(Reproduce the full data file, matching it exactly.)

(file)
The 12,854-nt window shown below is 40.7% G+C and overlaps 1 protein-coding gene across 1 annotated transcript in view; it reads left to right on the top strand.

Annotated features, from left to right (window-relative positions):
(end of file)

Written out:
The 12,854-nt window shown below is 40.7% G+C and overlaps 1 protein-coding gene across 1 annotated transcript in view; it reads left to right on the top strand.

Annotated features, from left to right (window-relative positions):